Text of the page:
alert - warning

This page has not been translated into Tiếng Việt. Visit the Tiếng Việt page for resources in that language.

FACT SHEET: Home Inspections for Homeowners and Renters

alert - warning

Sorry, there were no results based on your filter selections.
Please reset the filter or change your selections and try again.

Release Date:
Tháng 3 13, 2019

Survivors whose homes were damaged by Hurricane Michael and are uninsured or underinsured, may be
eligible for federal assistance. Whether the applicant is a homeowner or renter, FEMA will assess
the habitability of a home and verify loss.

  • FEMA primarily uses an on-site inspection to gauge whether the condition of the home is safe, sanitary and functional.
  • An on-site inspection also may be used to verify loss and calculate damage.

On-Site Inspections

  • In general, a FEMA home inspection takes 20-40 minutes to complete.
  • FEMA provides specific guidelines that inspectors must follow. Inspectors visit the home and perform an on-site inspection to record the damage viewed, along with information provided by the applicant. Inspectors do not determine the applicant’s eligibility for disaster assistance.
  • A FEMA inspector assesses disaster-caused damage to the applicant’s residence and personal property—such as furniture, vehicles and essential equipment for daily household needs.
  • A home inspection is required in order to calculate and verify loss. Calculations are based on the general depreciation amount for items of average quality, size and capacity. For homeowners, home-repair estimates only cover those costs needed to make a home safe, sanitary and functional.
  • The FEMA inspector also may photograph damage to help document disaster-caused losses that render the applicant’s residence uninhabitable, unsafe or inaccessible.
  • FEMA inspectors will not physically inspect areas that are unsafe for them to access.
  • Inspectors may ask for documents to verify personal identification, insurance, and occupancy. They also may ask applicants if they plan to relocate while repairs are being made.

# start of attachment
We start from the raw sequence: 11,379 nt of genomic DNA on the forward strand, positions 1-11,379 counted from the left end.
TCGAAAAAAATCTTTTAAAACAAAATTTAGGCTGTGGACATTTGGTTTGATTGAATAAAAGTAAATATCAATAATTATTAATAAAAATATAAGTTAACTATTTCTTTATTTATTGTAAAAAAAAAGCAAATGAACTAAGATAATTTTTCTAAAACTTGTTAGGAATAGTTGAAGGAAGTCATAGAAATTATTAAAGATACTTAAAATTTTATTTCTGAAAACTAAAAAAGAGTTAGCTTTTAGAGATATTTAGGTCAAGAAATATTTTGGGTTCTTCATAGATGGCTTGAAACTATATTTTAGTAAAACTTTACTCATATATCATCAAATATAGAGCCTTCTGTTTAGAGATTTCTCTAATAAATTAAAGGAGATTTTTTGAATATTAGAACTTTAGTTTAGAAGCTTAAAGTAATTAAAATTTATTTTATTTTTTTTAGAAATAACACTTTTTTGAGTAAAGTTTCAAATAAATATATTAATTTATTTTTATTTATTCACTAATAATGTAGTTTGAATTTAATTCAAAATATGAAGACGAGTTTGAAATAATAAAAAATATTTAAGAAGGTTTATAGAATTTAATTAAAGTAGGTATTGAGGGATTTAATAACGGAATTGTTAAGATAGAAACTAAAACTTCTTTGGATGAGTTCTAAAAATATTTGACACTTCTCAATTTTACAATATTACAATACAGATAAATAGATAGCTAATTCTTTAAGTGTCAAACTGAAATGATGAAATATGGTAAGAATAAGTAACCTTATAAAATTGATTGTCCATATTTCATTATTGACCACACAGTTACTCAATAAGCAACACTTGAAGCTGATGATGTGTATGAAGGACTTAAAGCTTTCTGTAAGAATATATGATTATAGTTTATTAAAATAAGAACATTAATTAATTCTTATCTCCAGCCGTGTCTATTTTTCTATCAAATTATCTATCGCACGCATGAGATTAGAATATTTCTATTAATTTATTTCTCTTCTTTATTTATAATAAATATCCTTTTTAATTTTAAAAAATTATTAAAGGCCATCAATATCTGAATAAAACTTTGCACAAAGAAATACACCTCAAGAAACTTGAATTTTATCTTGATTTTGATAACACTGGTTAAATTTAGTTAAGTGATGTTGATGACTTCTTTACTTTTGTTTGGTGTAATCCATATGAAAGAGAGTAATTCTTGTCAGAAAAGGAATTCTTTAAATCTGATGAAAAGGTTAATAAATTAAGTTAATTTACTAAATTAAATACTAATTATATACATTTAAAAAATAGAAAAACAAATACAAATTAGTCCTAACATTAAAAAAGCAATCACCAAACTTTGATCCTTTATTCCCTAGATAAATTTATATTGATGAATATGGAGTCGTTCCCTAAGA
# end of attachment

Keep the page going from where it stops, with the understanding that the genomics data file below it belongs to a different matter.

Inspections to Assess Habitability and Verify Loss for Homeowners

  • Inspectors will ask for documents to prove ownership of the primary residence and review household composition.
  • Federal assistance from FEMA only provides the basic needs for a home to be habitable. To be considered safe, sanitary and functional, homes must meet the following conditions:
    • The exterior is structurally sound, including the doors, roof and windows.
    • The electricity, gas, heat, plumbing, and sewer and septic systems function properly.
    • The interior’s habitable areas are structurally sound, including ceiling and floors.The home is capable of operating for its intended purpose.
    • There is safe access to and from the home.
  • Inspectors look at damage to each of the following areas to gauge habitability and calculate loss:
    • Appliances: FEMA may assist in the replacement or repair of disaster-damaged furnaces and hot-water heaters. Non-essential items, like dishwashers, will not be considered.
    • Ceiling and Roof Damage: FEMA may assist to repair disaster-caused leaks in a roof that damage ceilings and threaten electrical components like overhead lights. The cost to fix minor stains from roof leaks is not reimbursable.
    • Floors: FEMA may assist to repair disaster-damaged subfloors in occupied parts of the home.
    • Windows: FEMA may assist with disaster-related broken windows, but not blinds and drapes.

Inspections to Assess Habitability and Verify Loss for Renters

  • Aside from verifying loss of personal property, inspectors must assess habitability of the rental home at the time of the inspection.
  • Using a FEMA-provided checklist, inspectors select one of the following five broad categories of damage that best reflect the overall structural condition to the renter’s home and its habitability:
    • Destroyed—when the building sustained structural damage to all phases of construction— foundation, floor, wall and roof—and habitability is compromised.
    • Major Structural Damage—when the home incurred four feet or more of flood water on the first occupied floor and/or:
      • The majority of the foundation walls or piers are collapsed or significantly separated from the door frame.
      • The majority of the roof or wall components are structurally damaged and/or the only access bridge has collapsed.
    • Moderate Structural Damage—when the home incurred less than four feet of floodwater on the first occupied floor and/or:
      • The heating/cooling system requires repair.
      • Windows and doors require repair to be safe and secure.
      • Roof cover or siding damage prevents safe and sanitary occupancy.
      • A professional is required to clean the occupied areas of the home or reconnection of utilities is necessary for occupancy.
      • Road or bridge repairs are required to gain access.
    • Minor or No Damage Affecting Safety, Sanitation, Security, Function or Access—when minor interior wall damage and/or lost or damaged chimney cap and/or minimal damage to roof or floor covering and/or minor damage to window glass.
    • Repairs Made—when the home was uninhabitable at the time of the event, but at the time of the inspection, repairs have been made to make the home habitable.

For additional information on home inspections for homeowners and renters, please see the FEMA’s
Individuals & Households Program Unified Guidance page.